Vampire Songs 

Halloween revue would benefit from a bit more ghoulishness

The second production from Street Theatre, one of Nashville’s newest theater companies, is being performed at PLAY on Church Street, a venue best known for showcasing female impersonators.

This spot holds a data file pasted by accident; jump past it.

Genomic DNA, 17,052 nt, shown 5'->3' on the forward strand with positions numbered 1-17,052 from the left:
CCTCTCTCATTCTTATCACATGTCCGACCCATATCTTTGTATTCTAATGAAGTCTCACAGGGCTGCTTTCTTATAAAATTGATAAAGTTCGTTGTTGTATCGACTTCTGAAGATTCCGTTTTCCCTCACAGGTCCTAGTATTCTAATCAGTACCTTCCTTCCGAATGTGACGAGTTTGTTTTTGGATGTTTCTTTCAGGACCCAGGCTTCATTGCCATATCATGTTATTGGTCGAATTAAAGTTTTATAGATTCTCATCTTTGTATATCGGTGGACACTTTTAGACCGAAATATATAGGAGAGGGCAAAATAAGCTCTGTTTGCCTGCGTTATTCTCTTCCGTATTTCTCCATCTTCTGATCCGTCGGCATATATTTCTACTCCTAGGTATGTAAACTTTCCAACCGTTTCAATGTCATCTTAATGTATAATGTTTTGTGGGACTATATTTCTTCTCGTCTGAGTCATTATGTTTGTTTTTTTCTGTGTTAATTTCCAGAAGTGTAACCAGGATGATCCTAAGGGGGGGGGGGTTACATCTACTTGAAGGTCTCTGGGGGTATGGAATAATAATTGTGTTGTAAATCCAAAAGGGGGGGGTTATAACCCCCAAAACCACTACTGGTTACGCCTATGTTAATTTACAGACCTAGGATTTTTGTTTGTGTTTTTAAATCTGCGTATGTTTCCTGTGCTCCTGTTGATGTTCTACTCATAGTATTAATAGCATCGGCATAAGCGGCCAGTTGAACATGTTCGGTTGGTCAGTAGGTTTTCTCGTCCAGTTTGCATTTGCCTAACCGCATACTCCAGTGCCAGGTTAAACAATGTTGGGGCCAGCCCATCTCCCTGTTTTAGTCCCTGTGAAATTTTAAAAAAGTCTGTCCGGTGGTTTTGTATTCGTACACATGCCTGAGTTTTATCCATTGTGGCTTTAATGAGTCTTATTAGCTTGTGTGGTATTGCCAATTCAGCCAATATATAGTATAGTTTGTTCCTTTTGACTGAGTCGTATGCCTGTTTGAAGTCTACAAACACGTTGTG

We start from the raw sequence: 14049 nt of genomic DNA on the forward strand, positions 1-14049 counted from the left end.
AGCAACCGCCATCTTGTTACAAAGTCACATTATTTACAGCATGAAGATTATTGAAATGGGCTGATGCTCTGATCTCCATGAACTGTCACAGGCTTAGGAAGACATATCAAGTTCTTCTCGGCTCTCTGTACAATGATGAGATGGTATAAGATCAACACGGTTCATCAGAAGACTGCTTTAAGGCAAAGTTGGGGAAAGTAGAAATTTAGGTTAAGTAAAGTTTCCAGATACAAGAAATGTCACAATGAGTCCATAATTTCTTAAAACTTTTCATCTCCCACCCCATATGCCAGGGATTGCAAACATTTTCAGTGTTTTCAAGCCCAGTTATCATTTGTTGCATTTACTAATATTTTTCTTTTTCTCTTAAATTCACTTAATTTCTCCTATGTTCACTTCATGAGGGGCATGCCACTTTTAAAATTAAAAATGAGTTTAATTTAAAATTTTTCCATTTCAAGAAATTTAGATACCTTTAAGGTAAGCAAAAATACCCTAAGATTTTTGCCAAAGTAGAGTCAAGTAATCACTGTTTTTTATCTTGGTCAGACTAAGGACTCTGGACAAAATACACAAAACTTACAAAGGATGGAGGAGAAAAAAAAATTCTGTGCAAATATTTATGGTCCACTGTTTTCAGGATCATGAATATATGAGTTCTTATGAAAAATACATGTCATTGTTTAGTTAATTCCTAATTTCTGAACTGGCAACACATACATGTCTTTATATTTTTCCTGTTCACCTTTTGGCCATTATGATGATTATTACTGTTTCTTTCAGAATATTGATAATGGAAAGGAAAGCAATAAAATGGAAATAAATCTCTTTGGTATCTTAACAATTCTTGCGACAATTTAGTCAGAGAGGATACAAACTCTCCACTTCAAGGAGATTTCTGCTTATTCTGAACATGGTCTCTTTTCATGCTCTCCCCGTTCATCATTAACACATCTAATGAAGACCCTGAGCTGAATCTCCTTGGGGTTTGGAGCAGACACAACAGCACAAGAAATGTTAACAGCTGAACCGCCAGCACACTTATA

The second production from Street Theatre, one of Nashville’s newest theater companies, is being performed at PLAY on Church Street, a venue best known for showcasing female impersonators. PLAY offers a hip and stylish ambience for cabaret-style fare, making it a good spot for the Nashville premiere of Macabaret, an hour-long musical revue that takes ghoulish themes and threads them through some 20 numbers performed by a strong-voiced cast of five, who sport darkly punnish names such as Paul Bearer, Maude Lynn, Phil Graves, etc. The music is a scattershot blend of styles—blues, torch, country, music-hall, boogie-woogie, ragtime—often in minor keys, with the tunes interspersed with tongue-in-cheek, intentionally corny patter and featuring some entertaining if none-too-flashy choreography by J. Dietz Osborne. In concert with the show’s satirically macabre goals, potshots are humorously directed toward icons such as Stephen King, Dr. Kevorkian, the cow that started the Chicago fire, and Dr. Jekyll and Mr. Hyde, not to mention a laundry list of generically apropos topics like gravedigging, murder, Satan and even marriage. Cast members Stephen Henry, Yvonne Smith, Jill Courtney, Jeanne Ackerley and Tyson Laemmel sing quite well, and they shine in particular when they wend their way through some fairly complex multiple harmonies. Smith offers distinctive renditions of her solos, and Laemmel steals the show, exhibiting a highly appreciated comic showmanship. Belmont University classical piano student Chris Smallwood provides the solo accompaniment and does a solid job with the various musical genres. While Macabaret is, on the whole, a pleasantly diverting evening of musical theater, there is nevertheless a politeness to director Cathy Sanborn Street’s staging that leaves the show dangling more in purgatory than burning in hell. Clearly this program is designed to be camped-up as much as it can endure, yet the actors simply are not encouraged to take the spoofy otherworldiness to a more outrageous level. Even the makeup and costumes don’t push the creepy end of the envelope to maximum effect. Overall, the musical presentation is fine, but most of us prefer our Dracula with fangs a lot sharper than Macabaret is currently baring. The show plays two more weekends in anticipation of the avid Halloween crowd.

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